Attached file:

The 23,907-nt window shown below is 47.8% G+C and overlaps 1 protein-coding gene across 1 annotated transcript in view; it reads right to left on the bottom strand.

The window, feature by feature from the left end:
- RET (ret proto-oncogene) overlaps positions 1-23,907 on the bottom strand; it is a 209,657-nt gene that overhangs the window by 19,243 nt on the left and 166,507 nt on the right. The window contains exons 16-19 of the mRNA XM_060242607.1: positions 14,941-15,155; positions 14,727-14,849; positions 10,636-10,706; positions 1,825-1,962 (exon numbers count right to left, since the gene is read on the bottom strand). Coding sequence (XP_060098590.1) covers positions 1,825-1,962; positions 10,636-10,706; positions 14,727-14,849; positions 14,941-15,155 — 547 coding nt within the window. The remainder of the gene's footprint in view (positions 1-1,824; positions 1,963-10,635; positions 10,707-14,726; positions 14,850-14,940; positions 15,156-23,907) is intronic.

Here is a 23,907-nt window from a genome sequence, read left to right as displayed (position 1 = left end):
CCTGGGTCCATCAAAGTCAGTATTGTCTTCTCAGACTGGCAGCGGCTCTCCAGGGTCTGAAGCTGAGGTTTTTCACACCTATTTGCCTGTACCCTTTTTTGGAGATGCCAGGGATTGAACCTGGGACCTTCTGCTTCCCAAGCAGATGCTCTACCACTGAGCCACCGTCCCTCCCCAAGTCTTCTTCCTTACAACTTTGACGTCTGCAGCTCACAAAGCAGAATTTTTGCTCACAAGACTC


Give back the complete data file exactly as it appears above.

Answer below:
The 23,907-nt window shown below is 47.8% G+C and overlaps 1 protein-coding gene across 1 annotated transcript in view; it reads right to left on the bottom strand.

The window, feature by feature from the left end:
- RET (ret proto-oncogene) overlaps positions 1-23,907 on the bottom strand; it is a 209,657-nt gene that overhangs the window by 19,243 nt on the left and 166,507 nt on the right. The window contains exons 16-19 of the mRNA XM_060242607.1: positions 14,941-15,155; positions 14,727-14,849; positions 10,636-10,706; positions 1,825-1,962 (exon numbers count right to left, since the gene is read on the bottom strand). Coding sequence (XP_060098590.1) covers positions 1,825-1,962; positions 10,636-10,706; positions 14,727-14,849; positions 14,941-15,155 — 547 coding nt within the window. The remainder of the gene's footprint in view (positions 1-1,824; positions 1,963-10,635; positions 10,707-14,726; positions 14,850-14,940; positions 15,156-23,907) is intronic.

Here is a 23,907-nt window from a genome sequence, read left to right as displayed (position 1 = left end):
CCTGGGTCCATCAAAGTCAGTATTGTCTTCTCAGACTGGCAGCGGCTCTCCAGGGTCTGAAGCTGAGGTTTTTCACACCTATTTGCCTGTACCCTTTTTTGGAGATGCCAGGGATTGAACCTGGGACCTTCTGCTTCCCAAGCAGATGCTCTACCACTGAGCCACCGTCCCTCCCCAAGTCTTCTTCCTTACAACTTTGACGTCTGCAGCTCACAAAGCAGAATTTTTGCTCACAAGACTC